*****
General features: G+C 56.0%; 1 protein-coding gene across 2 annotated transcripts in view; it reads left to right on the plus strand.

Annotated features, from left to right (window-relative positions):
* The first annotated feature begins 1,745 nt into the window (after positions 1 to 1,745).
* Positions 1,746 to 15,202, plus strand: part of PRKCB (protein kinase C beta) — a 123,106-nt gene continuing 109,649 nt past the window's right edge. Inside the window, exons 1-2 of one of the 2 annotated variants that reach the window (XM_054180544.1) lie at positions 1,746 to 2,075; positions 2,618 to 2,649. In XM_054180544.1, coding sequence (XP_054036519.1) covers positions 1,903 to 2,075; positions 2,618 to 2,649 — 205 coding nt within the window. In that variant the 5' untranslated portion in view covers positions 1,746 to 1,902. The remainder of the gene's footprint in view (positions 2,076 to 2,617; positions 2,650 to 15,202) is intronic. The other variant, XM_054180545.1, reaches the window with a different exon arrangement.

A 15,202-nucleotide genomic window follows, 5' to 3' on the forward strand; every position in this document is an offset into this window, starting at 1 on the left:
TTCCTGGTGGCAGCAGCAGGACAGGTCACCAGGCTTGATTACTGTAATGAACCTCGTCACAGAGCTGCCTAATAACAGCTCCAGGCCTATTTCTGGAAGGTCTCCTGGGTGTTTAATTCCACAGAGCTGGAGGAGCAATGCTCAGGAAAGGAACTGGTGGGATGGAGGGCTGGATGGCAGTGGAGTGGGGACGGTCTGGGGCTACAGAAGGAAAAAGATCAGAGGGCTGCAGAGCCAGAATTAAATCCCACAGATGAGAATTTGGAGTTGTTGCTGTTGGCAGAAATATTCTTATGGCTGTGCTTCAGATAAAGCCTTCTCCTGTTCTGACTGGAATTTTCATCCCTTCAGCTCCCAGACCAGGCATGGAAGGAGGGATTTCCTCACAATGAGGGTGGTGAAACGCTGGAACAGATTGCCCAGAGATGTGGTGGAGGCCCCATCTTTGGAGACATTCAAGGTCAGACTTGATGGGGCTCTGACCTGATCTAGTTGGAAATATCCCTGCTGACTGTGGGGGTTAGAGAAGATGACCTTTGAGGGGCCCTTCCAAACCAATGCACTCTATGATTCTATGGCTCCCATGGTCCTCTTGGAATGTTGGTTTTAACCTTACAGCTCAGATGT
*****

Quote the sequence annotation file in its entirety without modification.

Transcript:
General features: G+C 56.0%; 1 protein-coding gene across 2 annotated transcripts in view; it reads left to right on the plus strand.

Annotated features, from left to right (window-relative positions):
* The first annotated feature begins 1,745 nt into the window (after positions 1 to 1,745).
* Positions 1,746 to 15,202, plus strand: part of PRKCB (protein kinase C beta) — a 123,106-nt gene continuing 109,649 nt past the window's right edge. Inside the window, exons 1-2 of one of the 2 annotated variants that reach the window (XM_054180544.1) lie at positions 1,746 to 2,075; positions 2,618 to 2,649. In XM_054180544.1, coding sequence (XP_054036519.1) covers positions 1,903 to 2,075; positions 2,618 to 2,649 — 205 coding nt within the window. In that variant the 5' untranslated portion in view covers positions 1,746 to 1,902. The remainder of the gene's footprint in view (positions 2,076 to 2,617; positions 2,650 to 15,202) is intronic. The other variant, XM_054180545.1, reaches the window with a different exon arrangement.

A 15,202-nucleotide genomic window follows, 5' to 3' on the forward strand; every position in this document is an offset into this window, starting at 1 on the left:
TTCCTGGTGGCAGCAGCAGGACAGGTCACCAGGCTTGATTACTGTAATGAACCTCGTCACAGAGCTGCCTAATAACAGCTCCAGGCCTATTTCTGGAAGGTCTCCTGGGTGTTTAATTCCACAGAGCTGGAGGAGCAATGCTCAGGAAAGGAACTGGTGGGATGGAGGGCTGGATGGCAGTGGAGTGGGGACGGTCTGGGGCTACAGAAGGAAAAAGATCAGAGGGCTGCAGAGCCAGAATTAAATCCCACAGATGAGAATTTGGAGTTGTTGCTGTTGGCAGAAATATTCTTATGGCTGTGCTTCAGATAAAGCCTTCTCCTGTTCTGACTGGAATTTTCATCCCTTCAGCTCCCAGACCAGGCATGGAAGGAGGGATTTCCTCACAATGAGGGTGGTGAAACGCTGGAACAGATTGCCCAGAGATGTGGTGGAGGCCCCATCTTTGGAGACATTCAAGGTCAGACTTGATGGGGCTCTGACCTGATCTAGTTGGAAATATCCCTGCTGACTGTGGGGGTTAGAGAAGATGACCTTTGAGGGGCCCTTCCAAACCAATGCACTCTATGATTCTATGGCTCCCATGGTCCTCTTGGAATGTTGGTTTTAACCTTACAGCTCAGATGT